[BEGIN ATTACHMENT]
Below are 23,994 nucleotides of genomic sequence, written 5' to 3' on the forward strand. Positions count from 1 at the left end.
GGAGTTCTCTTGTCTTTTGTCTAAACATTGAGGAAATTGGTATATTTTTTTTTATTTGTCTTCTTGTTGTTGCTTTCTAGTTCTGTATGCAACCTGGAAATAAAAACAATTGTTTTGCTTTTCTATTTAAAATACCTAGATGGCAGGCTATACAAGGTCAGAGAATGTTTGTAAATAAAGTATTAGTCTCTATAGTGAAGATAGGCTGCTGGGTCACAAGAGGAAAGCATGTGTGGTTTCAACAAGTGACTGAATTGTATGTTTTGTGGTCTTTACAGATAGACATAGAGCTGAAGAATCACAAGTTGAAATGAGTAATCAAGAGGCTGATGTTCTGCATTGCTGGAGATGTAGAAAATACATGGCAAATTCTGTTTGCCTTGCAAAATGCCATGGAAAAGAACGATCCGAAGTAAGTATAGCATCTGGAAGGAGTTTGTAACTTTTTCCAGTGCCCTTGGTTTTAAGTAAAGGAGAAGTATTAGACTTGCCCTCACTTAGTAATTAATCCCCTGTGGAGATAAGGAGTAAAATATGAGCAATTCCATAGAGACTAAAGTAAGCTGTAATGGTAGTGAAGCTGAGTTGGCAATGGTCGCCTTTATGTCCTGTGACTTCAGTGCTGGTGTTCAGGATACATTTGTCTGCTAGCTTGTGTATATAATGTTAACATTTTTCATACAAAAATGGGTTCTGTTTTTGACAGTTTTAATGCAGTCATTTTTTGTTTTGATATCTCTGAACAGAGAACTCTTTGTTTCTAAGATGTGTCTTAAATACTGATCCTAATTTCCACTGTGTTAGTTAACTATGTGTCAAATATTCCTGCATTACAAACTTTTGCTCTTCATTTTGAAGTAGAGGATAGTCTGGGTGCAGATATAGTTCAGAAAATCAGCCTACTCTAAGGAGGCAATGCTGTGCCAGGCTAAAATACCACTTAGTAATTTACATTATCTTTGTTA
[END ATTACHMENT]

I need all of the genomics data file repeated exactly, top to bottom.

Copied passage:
Below are 23,994 nucleotides of genomic sequence, written 5' to 3' on the forward strand. Positions count from 1 at the left end.
GGAGTTCTCTTGTCTTTTGTCTAAACATTGAGGAAATTGGTATATTTTTTTTTATTTGTCTTCTTGTTGTTGCTTTCTAGTTCTGTATGCAACCTGGAAATAAAAACAATTGTTTTGCTTTTCTATTTAAAATACCTAGATGGCAGGCTATACAAGGTCAGAGAATGTTTGTAAATAAAGTATTAGTCTCTATAGTGAAGATAGGCTGCTGGGTCACAAGAGGAAAGCATGTGTGGTTTCAACAAGTGACTGAATTGTATGTTTTGTGGTCTTTACAGATAGACATAGAGCTGAAGAATCACAAGTTGAAATGAGTAATCAAGAGGCTGATGTTCTGCATTGCTGGAGATGTAGAAAATACATGGCAAATTCTGTTTGCCTTGCAAAATGCCATGGAAAAGAACGATCCGAAGTAAGTATAGCATCTGGAAGGAGTTTGTAACTTTTTCCAGTGCCCTTGGTTTTAAGTAAAGGAGAAGTATTAGACTTGCCCTCACTTAGTAATTAATCCCCTGTGGAGATAAGGAGTAAAATATGAGCAATTCCATAGAGACTAAAGTAAGCTGTAATGGTAGTGAAGCTGAGTTGGCAATGGTCGCCTTTATGTCCTGTGACTTCAGTGCTGGTGTTCAGGATACATTTGTCTGCTAGCTTGTGTATATAATGTTAACATTTTTCATACAAAAATGGGTTCTGTTTTTGACAGTTTTAATGCAGTCATTTTTTGTTTTGATATCTCTGAACAGAGAACTCTTTGTTTCTAAGATGTGTCTTAAATACTGATCCTAATTTCCACTGTGTTAGTTAACTATGTGTCAAATATTCCTGCATTACAAACTTTTGCTCTTCATTTTGAAGTAGAGGATAGTCTGGGTGCAGATATAGTTCAGAAAATCAGCCTACTCTAAGGAGGCAATGCTGTGCCAGGCTAAAATACCACTTAGTAATTTACATTATCTTTGTTA